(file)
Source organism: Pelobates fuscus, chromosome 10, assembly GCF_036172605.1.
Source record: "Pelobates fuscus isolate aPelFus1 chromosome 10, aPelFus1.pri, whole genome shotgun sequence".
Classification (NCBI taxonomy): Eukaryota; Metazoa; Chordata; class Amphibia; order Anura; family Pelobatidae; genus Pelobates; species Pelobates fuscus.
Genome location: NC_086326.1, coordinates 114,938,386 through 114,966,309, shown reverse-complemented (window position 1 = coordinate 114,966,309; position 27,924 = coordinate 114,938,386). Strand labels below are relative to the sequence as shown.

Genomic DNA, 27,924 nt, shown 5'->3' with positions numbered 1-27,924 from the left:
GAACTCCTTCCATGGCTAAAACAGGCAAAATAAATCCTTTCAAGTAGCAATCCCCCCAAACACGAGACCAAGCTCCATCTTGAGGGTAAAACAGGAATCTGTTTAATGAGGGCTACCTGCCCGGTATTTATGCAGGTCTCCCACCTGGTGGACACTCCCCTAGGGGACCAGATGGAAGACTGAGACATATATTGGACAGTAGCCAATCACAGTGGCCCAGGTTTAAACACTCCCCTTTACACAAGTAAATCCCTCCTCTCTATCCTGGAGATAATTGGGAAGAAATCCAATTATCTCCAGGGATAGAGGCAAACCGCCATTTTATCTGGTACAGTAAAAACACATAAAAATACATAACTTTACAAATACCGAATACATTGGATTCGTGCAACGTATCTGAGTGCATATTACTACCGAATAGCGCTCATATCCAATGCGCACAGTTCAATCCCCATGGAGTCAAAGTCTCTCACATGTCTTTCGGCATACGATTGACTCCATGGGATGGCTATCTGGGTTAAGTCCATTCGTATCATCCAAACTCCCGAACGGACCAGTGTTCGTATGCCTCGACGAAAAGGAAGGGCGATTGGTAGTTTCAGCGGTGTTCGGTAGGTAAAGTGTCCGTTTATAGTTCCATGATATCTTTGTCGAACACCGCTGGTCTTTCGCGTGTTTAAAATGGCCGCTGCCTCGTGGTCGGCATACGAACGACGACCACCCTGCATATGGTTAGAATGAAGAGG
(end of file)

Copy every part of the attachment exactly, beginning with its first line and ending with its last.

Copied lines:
Source organism: Pelobates fuscus, chromosome 10, assembly GCF_036172605.1.
Source record: "Pelobates fuscus isolate aPelFus1 chromosome 10, aPelFus1.pri, whole genome shotgun sequence".
Classification (NCBI taxonomy): Eukaryota; Metazoa; Chordata; class Amphibia; order Anura; family Pelobatidae; genus Pelobates; species Pelobates fuscus.
Genome location: NC_086326.1, coordinates 114,938,386 through 114,966,309, shown reverse-complemented (window position 1 = coordinate 114,966,309; position 27,924 = coordinate 114,938,386). Strand labels below are relative to the sequence as shown.

Genomic DNA, 27,924 nt, shown 5'->3' with positions numbered 1-27,924 from the left:
GAACTCCTTCCATGGCTAAAACAGGCAAAATAAATCCTTTCAAGTAGCAATCCCCCCAAACACGAGACCAAGCTCCATCTTGAGGGTAAAACAGGAATCTGTTTAATGAGGGCTACCTGCCCGGTATTTATGCAGGTCTCCCACCTGGTGGACACTCCCCTAGGGGACCAGATGGAAGACTGAGACATATATTGGACAGTAGCCAATCACAGTGGCCCAGGTTTAAACACTCCCCTTTACACAAGTAAATCCCTCCTCTCTATCCTGGAGATAATTGGGAAGAAATCCAATTATCTCCAGGGATAGAGGCAAACCGCCATTTTATCTGGTACAGTAAAAACACATAAAAATACATAACTTTACAAATACCGAATACATTGGATTCGTGCAACGTATCTGAGTGCATATTACTACCGAATAGCGCTCATATCCAATGCGCACAGTTCAATCCCCATGGAGTCAAAGTCTCTCACATGTCTTTCGGCATACGATTGACTCCATGGGATGGCTATCTGGGTTAAGTCCATTCGTATCATCCAAACTCCCGAACGGACCAGTGTTCGTATGCCTCGACGAAAAGGAAGGGCGATTGGTAGTTTCAGCGGTGTTCGGTAGGTAAAGTGTCCGTTTATAGTTCCATGATATCTTTGTCGAACACCGCTGGTCTTTCGCGTGTTTAAAATGGCCGCTGCCTCGTGGTCGGCATACGAACGACGACCACCCTGCATATGGTTAGAATGAAGAGG